New public art dedicated in a campus ceremony bursting with imagination
After the dedication ceremony, Jeppe Hein led a sensory and interactive lunch at the Ath to further demonstrate how art can enhance our lives.
As part of the interaction, Hein distributed balloons to everyone in attendance, asking each individual to inflate their balloon, mark it with a short wish for themselves —“whatever you want in your life right now”— and then bounce the wish-balloon across the room as “a present to someone else,” Hein said.
“Now I want you to think about this moment,” he continued. “Everyone was right here, right now. And, one of the most important things in life is to not be in the future or the past, but to be right here, right now.”
Here is a sample of the wishes attendees wrote on their balloons:
Hope in Humanity
You Are Enough
Pride in my team
Peace and Quiet
More critical thinking
Good Health for my Family and Kids
Take time to smell the roses
More empathy and love in this world
Sporting a “Right Here, Right Now” button on his jacket lapel, world-renowned Danish artist Jeppe Hein took a deep breath in front of his installation, “Modified Social Benches Claremont,” adjacent to Adams Hall.
The colorful and whimsical installation — the newest addition to CMC's Public Art Program — has captured the imaginations of CMCers, much to Hein’s delight.
“I love that the benches inspire so many young people, and that they create happiness and togetherness,” he said just before the installation’s dedication ceremony on a recent December morning.
Gifted by Denise and Benjamin Kraus '11, “Modified Social Benches Claremont” was officially dedicated on Dec. 5, with Kraus’ parents Jill and Peter P’11 joining the ceremony, which featured remarks from CMC Trustee Christopher Walker '69, Kraus, Hein, and President Hiram E. Chodosh.
In gifting “Modified Social Benches Claremont” to his alma mater, Kraus noted that even after graduating CMC, he remains inspired by the College’s unwavering “spirit of entrepreneurship, focus, and creativity.”
“When Chris (Walker) and President Chodosh presented this opportunity, it was a no-brainer,” added Kraus. “And, as Jeppe pushes boundaries of modern society and creativity, I hope that’s something CMCers will appreciate.”
Kraus feels a deep personal connection to Hein and his art. The two met after Kraus interacted with Hein’s “Modified Social Benches” installation in Brooklyn Bridge Park. His experience with Hein’s public space work led to Hein creating work for Kraus’ own home — silver balloons similar to Hein’s “Wishful Balloons” installation in LaGuardia Airport. “Now my four-month-old stares at them in her nursery. What an amazing gift to have Jeppe’s creativity on display in our personal space,” he said.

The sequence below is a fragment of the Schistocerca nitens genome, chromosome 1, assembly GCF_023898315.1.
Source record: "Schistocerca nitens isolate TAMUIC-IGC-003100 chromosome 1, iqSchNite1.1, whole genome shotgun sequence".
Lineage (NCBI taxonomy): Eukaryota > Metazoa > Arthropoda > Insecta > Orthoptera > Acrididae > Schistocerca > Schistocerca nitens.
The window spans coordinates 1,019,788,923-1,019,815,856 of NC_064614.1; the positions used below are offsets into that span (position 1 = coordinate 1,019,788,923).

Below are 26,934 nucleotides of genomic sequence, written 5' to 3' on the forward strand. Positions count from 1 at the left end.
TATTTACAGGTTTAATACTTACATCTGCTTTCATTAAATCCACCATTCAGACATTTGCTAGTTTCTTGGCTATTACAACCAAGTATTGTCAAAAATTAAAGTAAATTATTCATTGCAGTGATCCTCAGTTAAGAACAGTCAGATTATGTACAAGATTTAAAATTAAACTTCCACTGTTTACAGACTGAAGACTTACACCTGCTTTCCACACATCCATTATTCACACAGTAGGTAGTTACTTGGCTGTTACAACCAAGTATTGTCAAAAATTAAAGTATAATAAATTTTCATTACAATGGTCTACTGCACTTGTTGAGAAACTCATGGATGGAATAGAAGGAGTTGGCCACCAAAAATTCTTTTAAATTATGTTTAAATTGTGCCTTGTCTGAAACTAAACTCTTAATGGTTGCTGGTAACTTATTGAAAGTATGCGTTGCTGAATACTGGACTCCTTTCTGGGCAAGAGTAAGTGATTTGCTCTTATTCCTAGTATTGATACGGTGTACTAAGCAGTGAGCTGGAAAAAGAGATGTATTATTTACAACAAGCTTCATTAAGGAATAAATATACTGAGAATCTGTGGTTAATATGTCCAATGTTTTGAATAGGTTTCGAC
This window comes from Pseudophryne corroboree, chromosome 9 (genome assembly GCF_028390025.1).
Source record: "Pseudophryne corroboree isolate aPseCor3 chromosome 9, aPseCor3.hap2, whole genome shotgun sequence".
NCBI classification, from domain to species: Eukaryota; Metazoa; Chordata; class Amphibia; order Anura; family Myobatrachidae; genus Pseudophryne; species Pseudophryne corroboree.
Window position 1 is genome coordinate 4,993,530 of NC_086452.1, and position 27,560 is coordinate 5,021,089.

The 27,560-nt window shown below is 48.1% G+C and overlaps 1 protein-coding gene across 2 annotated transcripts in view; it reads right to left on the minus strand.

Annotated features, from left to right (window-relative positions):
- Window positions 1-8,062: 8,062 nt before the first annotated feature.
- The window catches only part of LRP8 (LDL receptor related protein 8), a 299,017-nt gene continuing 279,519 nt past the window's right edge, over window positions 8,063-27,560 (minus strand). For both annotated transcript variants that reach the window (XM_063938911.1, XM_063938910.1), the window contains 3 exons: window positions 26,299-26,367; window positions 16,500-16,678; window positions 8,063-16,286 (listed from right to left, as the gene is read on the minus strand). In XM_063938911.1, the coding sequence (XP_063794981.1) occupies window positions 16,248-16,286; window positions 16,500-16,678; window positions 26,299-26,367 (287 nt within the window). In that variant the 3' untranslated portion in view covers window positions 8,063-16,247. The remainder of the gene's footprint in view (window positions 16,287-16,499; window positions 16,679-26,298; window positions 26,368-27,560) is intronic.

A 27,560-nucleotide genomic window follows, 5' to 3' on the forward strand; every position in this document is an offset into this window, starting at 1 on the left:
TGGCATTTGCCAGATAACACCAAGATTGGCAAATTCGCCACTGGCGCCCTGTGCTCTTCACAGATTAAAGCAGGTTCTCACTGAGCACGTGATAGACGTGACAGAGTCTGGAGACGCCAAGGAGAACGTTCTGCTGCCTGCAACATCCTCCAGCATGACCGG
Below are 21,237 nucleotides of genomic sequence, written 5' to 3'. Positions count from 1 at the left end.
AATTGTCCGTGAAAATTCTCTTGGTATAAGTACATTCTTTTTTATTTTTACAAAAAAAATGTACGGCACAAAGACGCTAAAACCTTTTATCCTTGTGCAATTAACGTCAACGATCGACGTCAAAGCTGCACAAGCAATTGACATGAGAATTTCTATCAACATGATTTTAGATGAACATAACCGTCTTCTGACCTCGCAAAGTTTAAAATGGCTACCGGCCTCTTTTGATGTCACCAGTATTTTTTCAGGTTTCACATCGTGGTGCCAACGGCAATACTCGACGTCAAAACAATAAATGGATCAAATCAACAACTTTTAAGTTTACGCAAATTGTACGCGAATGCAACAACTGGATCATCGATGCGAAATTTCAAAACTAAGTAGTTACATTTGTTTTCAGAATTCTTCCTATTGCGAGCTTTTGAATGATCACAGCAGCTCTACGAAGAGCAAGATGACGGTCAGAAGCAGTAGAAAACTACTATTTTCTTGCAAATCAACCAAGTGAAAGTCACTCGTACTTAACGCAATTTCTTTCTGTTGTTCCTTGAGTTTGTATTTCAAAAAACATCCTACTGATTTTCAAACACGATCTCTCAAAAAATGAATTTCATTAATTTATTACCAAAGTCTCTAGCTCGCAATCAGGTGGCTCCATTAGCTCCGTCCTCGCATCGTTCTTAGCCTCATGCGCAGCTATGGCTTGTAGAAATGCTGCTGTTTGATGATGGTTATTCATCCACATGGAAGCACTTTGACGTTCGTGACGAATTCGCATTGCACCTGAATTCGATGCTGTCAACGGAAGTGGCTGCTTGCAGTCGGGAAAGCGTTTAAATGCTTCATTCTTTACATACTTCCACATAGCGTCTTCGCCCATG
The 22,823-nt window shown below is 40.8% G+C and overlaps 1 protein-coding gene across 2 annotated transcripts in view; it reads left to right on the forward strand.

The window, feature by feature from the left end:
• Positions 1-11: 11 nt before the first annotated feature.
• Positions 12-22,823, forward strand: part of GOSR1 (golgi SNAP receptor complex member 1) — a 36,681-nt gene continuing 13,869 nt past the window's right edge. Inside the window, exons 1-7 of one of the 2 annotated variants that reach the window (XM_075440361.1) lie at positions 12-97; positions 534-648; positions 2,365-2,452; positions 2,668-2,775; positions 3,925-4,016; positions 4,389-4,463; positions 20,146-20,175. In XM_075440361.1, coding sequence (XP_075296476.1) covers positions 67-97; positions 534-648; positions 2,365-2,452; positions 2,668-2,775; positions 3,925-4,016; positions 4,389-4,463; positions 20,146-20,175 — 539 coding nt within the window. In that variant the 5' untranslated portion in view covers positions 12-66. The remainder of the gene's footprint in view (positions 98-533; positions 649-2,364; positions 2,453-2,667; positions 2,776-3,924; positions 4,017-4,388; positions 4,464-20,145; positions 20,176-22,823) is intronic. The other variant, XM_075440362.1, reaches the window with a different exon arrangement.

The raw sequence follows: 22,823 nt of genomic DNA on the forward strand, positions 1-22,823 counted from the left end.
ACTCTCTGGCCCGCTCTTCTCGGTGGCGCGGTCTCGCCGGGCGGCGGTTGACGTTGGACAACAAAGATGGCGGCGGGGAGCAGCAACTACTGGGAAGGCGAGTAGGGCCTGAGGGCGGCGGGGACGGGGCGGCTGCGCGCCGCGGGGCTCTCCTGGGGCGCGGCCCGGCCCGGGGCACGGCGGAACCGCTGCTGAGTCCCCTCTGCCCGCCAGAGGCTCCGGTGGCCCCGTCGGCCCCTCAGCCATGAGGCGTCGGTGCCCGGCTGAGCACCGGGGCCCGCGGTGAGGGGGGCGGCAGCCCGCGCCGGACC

His parents, Jill and Peter, are prominent contemporary art collectors, consistently named to the annual ARTnews “Top 200 Collectors” list and involved in many public and private site-specific commissions.
In his remarks, Chodosh paid tribute to the family’s public art legacy, thanking “Ben and Denise, for their leadership and support in powerful reflection and alignment with Jill and Peter’s values.”
Chodosh then described how Hein’s work transforms our perception of benches as mundane, linear objects with negative connotations, such as being “benched,” or sidelined.
“Here, on our campus, Jeppe turns benches into something else,” Chodosh said. “He creates a better experience, rooted in purpose of community and play. Instead of demarking a sideline or a confined place on the margins of the major state of play, Jeppe’s benches become center court, the apex of the game. Jeppe’s benches become a place to go, a destination. Instead of a monolithic rectangular shape and single line, where we can see others but not ourselves. On Jeppe’s benches, we can face one another and look simultaneously within and beyond.”
Walker, who chairs CMC’s Public Art Committee, said he’s proud of what CMC has achieved in installing significant pieces of public art on campus, saying the College “punches into a higher weight class” with an on-campus collection that also includes works by leading contemporary artists, Carol Bove, Chris Burden, Ellsworth Kelly, Mary Weatherford, and Pae White.”
Hein said that he hopes his work” inspires students to experience something new in their lives” and “to be in the moment.” He also thanked the members of CMC’s facilities team “who take care of the benches” on a regular basis.
Afterward, Hein urged everyone in attendance to channel their inner artist and join him in a collective mural-making project to illustrate something invisible — our breath. As Kraus and Hein each grabbed a brush dipped in bright blue acrylic paint, Hein explained that as “our breath connects us and keeps us together, let’s paint (our breath) as a symbol of being together.”
As if on cue, when CMCers —including faculty members, staff, students, and alumni— were brushing vertical lines to match their individual inhales and exhales, a group of students from local Vernon Middle School on a CMC campus tour, were urged by Hein to take up paint brushes and join the project. “Let’s do this!” one student said.
For Rachel Keady ’23, Hein’s presence at CMC was more than a welcome break from studying for finals. Last spring, the literature major wrote a research paper exploring the artistic origins of Hein’s “Modified Social Benches” series. Meeting him in person, she said,” was an exciting, full circle moment. He was very kind, and encouraging of everyone’s artistic abilities.”